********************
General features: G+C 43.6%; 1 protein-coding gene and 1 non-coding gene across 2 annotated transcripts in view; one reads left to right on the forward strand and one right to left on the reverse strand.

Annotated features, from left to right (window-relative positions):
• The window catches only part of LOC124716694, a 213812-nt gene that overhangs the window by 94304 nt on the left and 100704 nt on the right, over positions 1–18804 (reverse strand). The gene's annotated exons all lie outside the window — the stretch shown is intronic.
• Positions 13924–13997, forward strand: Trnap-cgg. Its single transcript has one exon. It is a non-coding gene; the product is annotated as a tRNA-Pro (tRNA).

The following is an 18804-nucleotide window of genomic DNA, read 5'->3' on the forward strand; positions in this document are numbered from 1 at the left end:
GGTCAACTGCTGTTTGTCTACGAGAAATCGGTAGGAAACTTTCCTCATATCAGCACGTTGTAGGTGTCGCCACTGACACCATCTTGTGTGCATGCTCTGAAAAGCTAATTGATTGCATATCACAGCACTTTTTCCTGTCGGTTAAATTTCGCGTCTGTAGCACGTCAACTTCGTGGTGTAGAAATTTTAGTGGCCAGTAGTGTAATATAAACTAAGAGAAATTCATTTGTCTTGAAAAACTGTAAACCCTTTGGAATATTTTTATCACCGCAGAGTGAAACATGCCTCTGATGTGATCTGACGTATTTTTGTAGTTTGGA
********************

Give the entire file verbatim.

General features: G+C 43.6%; 1 protein-coding gene and 1 non-coding gene across 2 annotated transcripts in view; one reads left to right on the forward strand and one right to left on the reverse strand.

Annotated features, from left to right (window-relative positions):
• The window catches only part of LOC124716694, a 213812-nt gene that overhangs the window by 94304 nt on the left and 100704 nt on the right, over positions 1–18804 (reverse strand). The gene's annotated exons all lie outside the window — the stretch shown is intronic.
• Positions 13924–13997, forward strand: Trnap-cgg. Its single transcript has one exon. It is a non-coding gene; the product is annotated as a tRNA-Pro (tRNA).

The following is an 18804-nucleotide window of genomic DNA, read 5'->3' on the forward strand; positions in this document are numbered from 1 at the left end:
GGTCAACTGCTGTTTGTCTACGAGAAATCGGTAGGAAACTTTCCTCATATCAGCACGTTGTAGGTGTCGCCACTGACACCATCTTGTGTGCATGCTCTGAAAAGCTAATTGATTGCATATCACAGCACTTTTTCCTGTCGGTTAAATTTCGCGTCTGTAGCACGTCAACTTCGTGGTGTAGAAATTTTAGTGGCCAGTAGTGTAATATAAACTAAGAGAAATTCATTTGTCTTGAAAAACTGTAAACCCTTTGGAATATTTTTATCACCGCAGAGTGAAACATGCCTCTGATGTGATCTGACGTATTTTTGTAGTTTGGA